Hamburger and Wendy

Topics: Hamburger, Fast food restaurant, Fast food Pages: 6 (2104 words) Published: May 24, 2006
Executive Summary
Wendy's offers a variety of fast food. The food selection ranges from hamburgers, French fries, salads, chicken, potatoes, and chili. Wendy's income is based on the sale of fast food. The demand of Wendy's service is highly elastic. A change in price will affect demand for products. Wendy's market structure is an oligopoly and has two main competitors; McDonalds and Burger King. In an oligopoly, the market is dominated by a few large producers of a homogeneous or differentiated product. Because of their "fewness," oligopolies have considerable control over their prices, but each must consider the possible reaction of rivals to its own pricing, output, and advertising decisions (McConnell & Brue, 2005). Since there are many substitutes, Wendy's has to be willing to keep their prices and quality of food relative to competitors. McDonalds and Burger King offer substitutes to Wendy's food. Advertising and promotional offers can help Wendy's stay competitive. Wendy's also has to be observant of economic trends. Raises in inflation and food costs will affect the demand for fast food. However, inflation and food costs should also affect McDonalds and Burger King. Therefore, Wendy's market share should not be affected if they raise prices collectively with McDonalds and Burger King. In the future, there is a chance for a healthy fast food restaurant to enter the market. Society is leaning towards a more health conscience population and the fast food industry will have to adjust. Wendy's and its competitors currently offer salads. Wendy's should consider offering healthier menu items and increase advertising to gain market share. Investing in advanced technology will also keep Wendy's competitive. More technology will result in higher productivity and lower average total cost.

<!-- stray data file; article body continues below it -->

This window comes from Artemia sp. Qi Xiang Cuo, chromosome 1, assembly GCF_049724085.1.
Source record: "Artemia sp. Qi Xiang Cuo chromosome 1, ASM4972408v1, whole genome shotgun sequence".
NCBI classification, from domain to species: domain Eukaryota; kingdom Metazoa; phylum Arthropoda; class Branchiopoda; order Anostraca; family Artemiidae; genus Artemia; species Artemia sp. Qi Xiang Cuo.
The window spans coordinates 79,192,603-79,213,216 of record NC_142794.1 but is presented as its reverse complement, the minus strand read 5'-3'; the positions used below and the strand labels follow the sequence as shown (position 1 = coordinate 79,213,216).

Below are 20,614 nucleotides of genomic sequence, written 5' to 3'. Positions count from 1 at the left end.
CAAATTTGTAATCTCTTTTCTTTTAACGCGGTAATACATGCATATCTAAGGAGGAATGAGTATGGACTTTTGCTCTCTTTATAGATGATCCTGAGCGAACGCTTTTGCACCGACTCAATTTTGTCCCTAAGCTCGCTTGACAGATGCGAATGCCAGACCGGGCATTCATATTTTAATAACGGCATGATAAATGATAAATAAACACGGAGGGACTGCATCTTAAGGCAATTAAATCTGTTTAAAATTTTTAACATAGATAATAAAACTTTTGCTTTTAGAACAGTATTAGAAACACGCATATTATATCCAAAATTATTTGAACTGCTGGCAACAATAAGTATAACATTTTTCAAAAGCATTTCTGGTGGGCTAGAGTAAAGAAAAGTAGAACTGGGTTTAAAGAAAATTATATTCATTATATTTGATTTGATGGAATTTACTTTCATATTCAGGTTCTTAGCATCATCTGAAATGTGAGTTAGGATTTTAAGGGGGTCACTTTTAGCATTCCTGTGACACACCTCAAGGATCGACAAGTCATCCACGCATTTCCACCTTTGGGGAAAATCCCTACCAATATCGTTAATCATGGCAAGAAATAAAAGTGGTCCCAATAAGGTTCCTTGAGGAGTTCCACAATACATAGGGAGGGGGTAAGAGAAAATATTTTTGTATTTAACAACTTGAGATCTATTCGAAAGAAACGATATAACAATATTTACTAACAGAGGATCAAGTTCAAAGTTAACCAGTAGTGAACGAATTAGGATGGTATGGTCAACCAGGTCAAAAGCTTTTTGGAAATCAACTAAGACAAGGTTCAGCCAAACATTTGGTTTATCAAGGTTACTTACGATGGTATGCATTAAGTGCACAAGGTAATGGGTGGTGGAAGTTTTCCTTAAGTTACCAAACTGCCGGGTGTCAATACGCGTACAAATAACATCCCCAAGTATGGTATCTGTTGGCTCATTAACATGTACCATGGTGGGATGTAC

Description of Utility of the Good or Service
Wendy's is a fast food restaurant that provides an alternative to home cooked meals. The convenience of their products is not a necessity but can be considered as a luxury. In the past, women were not in the work force and stayed home to tend to household chores. Chores included tending to the children, cooking and cleaning. In the twentieth century, women had begun working outside of the home. In addition, there has been an increase with single-parent homes. The work day has also increased in hours. These factors have increased the demand for an alternative to home cooked meals. Wendy's offers fast food at an affordable rate. Time that would have been spent in the kitchen can now be spent with family or running errands. Fast food also serves as an alternative to traditional restaurants that seat customers and offer full course meals. The meals offered at traditional establishments are priced higher than fast food restaurants. In addition, the time spent at a traditional restaurant is significantly more than time spent getting food at a fast food restaurant. For added convenience, most fast food restaurants offer seating for customers who wish to dine-in. Description of Substitutes and/or Complementary Products

Wendy's competes in local, regional, national, and international markets. Wendy's mainly competes with Burger King and McDonalds on all market levels. Burger King and McDonalds offer the same types of foods as Wendy's. Each fast food chain, however, offers something that the others do not. For instance, Burger King and McDonalds sell fish sandwiches all year, while Wendy's only sells fish during Lent. On the other hand, Wendy's offers chili while Burger King and McDonalds only sell chili in certain markets, or not at all.

Wendy's doesn't offer many complimentary items. Items sold at Wendy's can be eaten alone or with other products. French fries usually complement sandwiches but can be eaten alone. Wendy's offer a combination meal that includes a sandwich, fries and a drink since the items are usually purchased together. With the change in...

References: CNN (2005). Wendy 's Frosty, Retrieved May 15, 2005 from
McConnell R. C., & Brue S. L. (2005). Economics principles, problems, and
policies, 16th ed. New York: McGraw-Hill/Irwin.
Muryn, Jack (n.d.). ch25. ECO 204, Retrieved May 26, 2005, from
Wendys (2005). Eating Better Together, Retrieved May 30, 2005 from
Wendys-invest (2005). Safe Harbor Statement, Retrieved May 30, 2005 from
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